“We must become the change we wish to create.”


If your organization focused on implementing best practices in every area where it counted, in a short amount of time, you would probably have a very successful organization. The reality is organizations typically don’t systematically focus on implementing best practices. Often it is simply due to a lack of awareness of what the best practices are in a given function. This naivety won’t cut it in today’s world where some of your competitors are soaking up and adopting every possible best practice to drive their advantage.

Best practices are another one of those tools that I use early on when engaging with a new team or organization. Identifying weak practices and the path to best practices is a relatively easy and quick value-add. It also builds muscle in an organization when it comes to improvement and change.

What is a best practice?

A best practice is a way of doing things that produce superior results relative to the existing practice. Established best practices are often dethroned by emerging innovative practices, so for the sake of simplicity, we will combine emerging practices into best practices. You can apply best practices to just about every aspect of an organization.

Now let’s go over some examples and how you can discover and implement best practices.

Let’s take the practice of demand planning, which is a critical function of product companies who need to forecast how much product they are going to sell to understand how much to order, manufacturer and inventory. If they order too much, they will suck up their cash into inventory, and if they don’t order enough, they’ll be out of stock and miss out on critical sales. Below are the four major demand planning practices:

best practice example


In the ’90s, Walmart created collaborative planning, forecasting, and replenishment (CPFR), which has become the best practice for demand planning. It makes all the sense in the world why it is the best practice. The combination of retail sell-through data, collaboration on analysis and planning, and coordination of promotions leads to much more accurate forecasts and demand planning. And, of course, there are best practices within CPFR and widely different levels of execution of CPFR. But, in the end, collaborating with your customers on demand planning is a best practice.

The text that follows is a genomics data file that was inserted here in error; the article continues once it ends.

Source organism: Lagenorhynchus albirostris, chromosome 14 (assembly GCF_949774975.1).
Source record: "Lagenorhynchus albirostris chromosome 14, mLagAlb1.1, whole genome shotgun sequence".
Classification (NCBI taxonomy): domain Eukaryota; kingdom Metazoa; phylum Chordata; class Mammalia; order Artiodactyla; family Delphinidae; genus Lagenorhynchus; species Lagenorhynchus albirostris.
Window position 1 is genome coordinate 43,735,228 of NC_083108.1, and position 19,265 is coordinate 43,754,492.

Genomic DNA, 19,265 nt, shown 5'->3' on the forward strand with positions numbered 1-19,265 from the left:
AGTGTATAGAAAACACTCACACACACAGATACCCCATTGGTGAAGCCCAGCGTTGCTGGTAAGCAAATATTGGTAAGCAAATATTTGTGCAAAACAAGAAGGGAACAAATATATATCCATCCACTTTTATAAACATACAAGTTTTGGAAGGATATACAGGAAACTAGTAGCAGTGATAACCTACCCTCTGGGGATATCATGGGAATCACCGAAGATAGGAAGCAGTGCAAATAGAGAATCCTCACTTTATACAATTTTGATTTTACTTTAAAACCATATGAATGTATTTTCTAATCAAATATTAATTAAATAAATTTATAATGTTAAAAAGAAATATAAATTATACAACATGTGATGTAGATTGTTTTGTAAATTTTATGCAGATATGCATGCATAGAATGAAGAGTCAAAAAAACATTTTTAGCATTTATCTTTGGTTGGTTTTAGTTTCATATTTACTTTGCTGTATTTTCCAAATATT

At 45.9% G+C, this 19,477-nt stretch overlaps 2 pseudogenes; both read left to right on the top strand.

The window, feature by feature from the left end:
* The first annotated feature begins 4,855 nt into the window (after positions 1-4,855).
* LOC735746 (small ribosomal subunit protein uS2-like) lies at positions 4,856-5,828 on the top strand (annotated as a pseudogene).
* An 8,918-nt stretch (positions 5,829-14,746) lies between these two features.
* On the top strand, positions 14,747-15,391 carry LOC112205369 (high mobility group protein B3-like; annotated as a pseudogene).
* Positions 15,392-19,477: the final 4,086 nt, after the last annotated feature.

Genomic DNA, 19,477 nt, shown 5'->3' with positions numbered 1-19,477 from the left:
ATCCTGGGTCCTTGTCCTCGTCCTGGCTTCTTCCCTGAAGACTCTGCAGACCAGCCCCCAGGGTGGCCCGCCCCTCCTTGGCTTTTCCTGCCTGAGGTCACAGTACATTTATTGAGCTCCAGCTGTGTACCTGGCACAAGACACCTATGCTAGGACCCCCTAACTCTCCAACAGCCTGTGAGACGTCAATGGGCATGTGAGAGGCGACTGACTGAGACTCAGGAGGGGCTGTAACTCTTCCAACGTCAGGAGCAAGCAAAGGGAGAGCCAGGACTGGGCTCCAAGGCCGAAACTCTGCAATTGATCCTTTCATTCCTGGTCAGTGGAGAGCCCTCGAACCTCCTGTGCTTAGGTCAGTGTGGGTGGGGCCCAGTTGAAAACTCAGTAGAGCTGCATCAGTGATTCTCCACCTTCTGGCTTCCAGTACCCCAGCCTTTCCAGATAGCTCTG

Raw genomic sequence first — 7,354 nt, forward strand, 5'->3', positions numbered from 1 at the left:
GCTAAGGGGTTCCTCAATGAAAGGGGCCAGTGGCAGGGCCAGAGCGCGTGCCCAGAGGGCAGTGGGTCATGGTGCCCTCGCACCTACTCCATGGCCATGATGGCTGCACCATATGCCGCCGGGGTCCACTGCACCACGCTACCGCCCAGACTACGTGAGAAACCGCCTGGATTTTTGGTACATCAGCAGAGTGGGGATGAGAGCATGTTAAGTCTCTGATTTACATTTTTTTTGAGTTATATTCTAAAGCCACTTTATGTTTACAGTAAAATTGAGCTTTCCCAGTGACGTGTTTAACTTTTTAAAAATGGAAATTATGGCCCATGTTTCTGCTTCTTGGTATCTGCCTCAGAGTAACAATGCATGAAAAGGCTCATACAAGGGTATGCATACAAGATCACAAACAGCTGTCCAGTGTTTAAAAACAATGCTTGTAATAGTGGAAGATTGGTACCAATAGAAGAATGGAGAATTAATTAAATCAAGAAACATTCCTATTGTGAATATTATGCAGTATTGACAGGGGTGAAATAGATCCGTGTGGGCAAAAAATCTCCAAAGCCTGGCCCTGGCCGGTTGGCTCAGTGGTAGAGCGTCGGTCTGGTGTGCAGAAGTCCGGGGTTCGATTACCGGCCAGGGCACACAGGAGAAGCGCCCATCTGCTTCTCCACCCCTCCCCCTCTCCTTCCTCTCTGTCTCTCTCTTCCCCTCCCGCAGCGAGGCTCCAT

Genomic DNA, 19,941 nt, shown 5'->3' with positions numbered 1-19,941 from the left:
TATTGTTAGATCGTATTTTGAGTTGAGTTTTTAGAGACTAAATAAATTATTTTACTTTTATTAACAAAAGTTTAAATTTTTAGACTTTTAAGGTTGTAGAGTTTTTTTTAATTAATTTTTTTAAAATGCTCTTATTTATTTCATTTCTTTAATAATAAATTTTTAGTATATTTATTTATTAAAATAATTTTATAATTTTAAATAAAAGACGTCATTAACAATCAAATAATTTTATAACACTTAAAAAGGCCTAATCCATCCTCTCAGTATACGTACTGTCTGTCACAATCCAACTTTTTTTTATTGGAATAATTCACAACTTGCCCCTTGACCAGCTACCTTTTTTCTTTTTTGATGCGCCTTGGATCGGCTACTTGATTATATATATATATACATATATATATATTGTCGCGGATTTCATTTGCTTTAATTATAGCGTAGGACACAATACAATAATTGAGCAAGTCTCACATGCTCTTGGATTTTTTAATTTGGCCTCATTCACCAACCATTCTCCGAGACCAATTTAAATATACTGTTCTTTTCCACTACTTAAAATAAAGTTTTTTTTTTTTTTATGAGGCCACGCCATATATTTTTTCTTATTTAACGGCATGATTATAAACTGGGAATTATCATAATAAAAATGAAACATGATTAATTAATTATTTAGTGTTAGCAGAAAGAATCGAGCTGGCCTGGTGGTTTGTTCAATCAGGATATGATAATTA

How do you discover and implement best practices?

There is no simple answer to discovering and implementing best practices. They are out there in the world, and it is on you to seek them out and implement them. Here are some tips:

Start with associations

There are associations for every function and every industry, and many of them have conducted research and codified the learnings on best practices in their function or industry. There are also pretty expensive groups like the Corporate Executive Board, a member-based advisory company that collects and shares best practices from member companies.


Best practices fuel the content of business, management, and technology magazines and websites. As you read them, take note of cool ideas that startups and growth companies are pioneering and see if they can apply to your organization.

Benchmark best practices

It is pretty easy to figure out the best customer-facing practices for a particular process. Pick the best customer-oriented organization in your industry or other industries, and go through their customer journey, auditing and deeply understanding their best practices.

Implement a SaaS (Software as a Service) solution

Many online SaaS platforms have baked-in best practices for many processes and reports. Implement, if you want to adopt sales pipeline best practices. Implement Intuit’s QuickBooks, if you want to adopt many accounting best practices. It isn’t quite as easy as that, but it always serves as a good start.

Look internally

For larger companies with lots of people doing similar things, there are most likely some amazing best practices. At Sports Authority, we would conduct contests for best practices like the best opening lines for talking to customers, or the most efficient way to unload a truck. There were always great ideas and practices.

Plan. Do. Check. Act

Use the Deming Cycle and PDCA framework to see if the best practice beats your current practice. Plan the change, Do and test the change, Check to see if the change made a difference, identify the learnings, and Act on what was learned.


 Learn more about Joe Newsum, the author of all this free content and a McKinsey Alum. I provide a suite of coaching and training services to realize the potential in you, your team, and your business. Learn more about me and my coaching philosophy.
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